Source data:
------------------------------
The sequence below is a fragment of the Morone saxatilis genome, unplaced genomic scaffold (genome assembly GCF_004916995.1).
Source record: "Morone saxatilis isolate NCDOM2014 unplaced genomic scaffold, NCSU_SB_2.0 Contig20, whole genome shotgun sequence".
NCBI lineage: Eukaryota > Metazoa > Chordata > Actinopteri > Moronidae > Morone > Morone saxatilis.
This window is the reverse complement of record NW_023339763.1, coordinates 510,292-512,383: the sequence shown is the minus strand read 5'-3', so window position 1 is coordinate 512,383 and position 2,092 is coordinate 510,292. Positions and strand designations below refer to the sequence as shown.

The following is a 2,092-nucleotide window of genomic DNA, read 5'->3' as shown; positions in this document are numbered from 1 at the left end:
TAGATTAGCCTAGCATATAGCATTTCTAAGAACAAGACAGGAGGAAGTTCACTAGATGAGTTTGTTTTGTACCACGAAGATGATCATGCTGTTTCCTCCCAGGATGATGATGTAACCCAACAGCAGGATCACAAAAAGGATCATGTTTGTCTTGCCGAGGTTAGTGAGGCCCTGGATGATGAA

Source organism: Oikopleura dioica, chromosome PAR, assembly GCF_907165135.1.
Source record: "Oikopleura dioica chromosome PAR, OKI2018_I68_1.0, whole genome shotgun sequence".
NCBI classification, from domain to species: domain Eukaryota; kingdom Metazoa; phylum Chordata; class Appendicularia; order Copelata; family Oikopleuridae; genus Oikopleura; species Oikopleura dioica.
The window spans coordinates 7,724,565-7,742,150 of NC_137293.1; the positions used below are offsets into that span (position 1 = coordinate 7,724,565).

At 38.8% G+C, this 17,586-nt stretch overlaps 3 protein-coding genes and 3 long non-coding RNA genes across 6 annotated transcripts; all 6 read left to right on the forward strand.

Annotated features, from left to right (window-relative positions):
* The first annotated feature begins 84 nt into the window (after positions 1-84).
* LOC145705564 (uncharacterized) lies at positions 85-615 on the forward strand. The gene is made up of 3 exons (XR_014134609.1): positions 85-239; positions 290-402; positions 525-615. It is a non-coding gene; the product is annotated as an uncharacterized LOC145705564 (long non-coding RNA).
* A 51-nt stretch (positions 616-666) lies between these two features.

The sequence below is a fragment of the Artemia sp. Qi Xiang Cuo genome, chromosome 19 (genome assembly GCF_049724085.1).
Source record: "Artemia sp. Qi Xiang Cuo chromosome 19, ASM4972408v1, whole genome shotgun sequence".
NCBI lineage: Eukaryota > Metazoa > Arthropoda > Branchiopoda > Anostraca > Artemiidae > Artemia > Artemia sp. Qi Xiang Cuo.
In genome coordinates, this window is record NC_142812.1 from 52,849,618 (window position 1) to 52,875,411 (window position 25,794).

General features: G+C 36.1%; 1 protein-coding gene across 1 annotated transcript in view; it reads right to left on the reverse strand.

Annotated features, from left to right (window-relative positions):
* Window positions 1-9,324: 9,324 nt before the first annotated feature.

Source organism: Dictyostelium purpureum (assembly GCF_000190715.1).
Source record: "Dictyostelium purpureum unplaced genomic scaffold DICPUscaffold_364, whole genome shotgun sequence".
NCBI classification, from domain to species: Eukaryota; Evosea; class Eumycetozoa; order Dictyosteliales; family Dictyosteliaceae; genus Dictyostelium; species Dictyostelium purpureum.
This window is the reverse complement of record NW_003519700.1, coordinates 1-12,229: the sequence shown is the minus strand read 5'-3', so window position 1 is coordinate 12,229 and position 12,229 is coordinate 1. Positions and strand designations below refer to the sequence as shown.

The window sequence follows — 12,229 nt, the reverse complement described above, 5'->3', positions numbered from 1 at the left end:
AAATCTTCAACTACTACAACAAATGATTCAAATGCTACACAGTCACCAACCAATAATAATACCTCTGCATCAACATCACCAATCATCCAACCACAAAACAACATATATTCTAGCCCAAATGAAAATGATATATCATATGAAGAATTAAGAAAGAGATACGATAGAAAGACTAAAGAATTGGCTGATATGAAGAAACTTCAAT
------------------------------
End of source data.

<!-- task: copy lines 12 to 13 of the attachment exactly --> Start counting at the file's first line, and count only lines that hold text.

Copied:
Annotated features, from left to right (window-relative positions):
* The first annotated feature begins 84 nt into the window (after positions 1-84).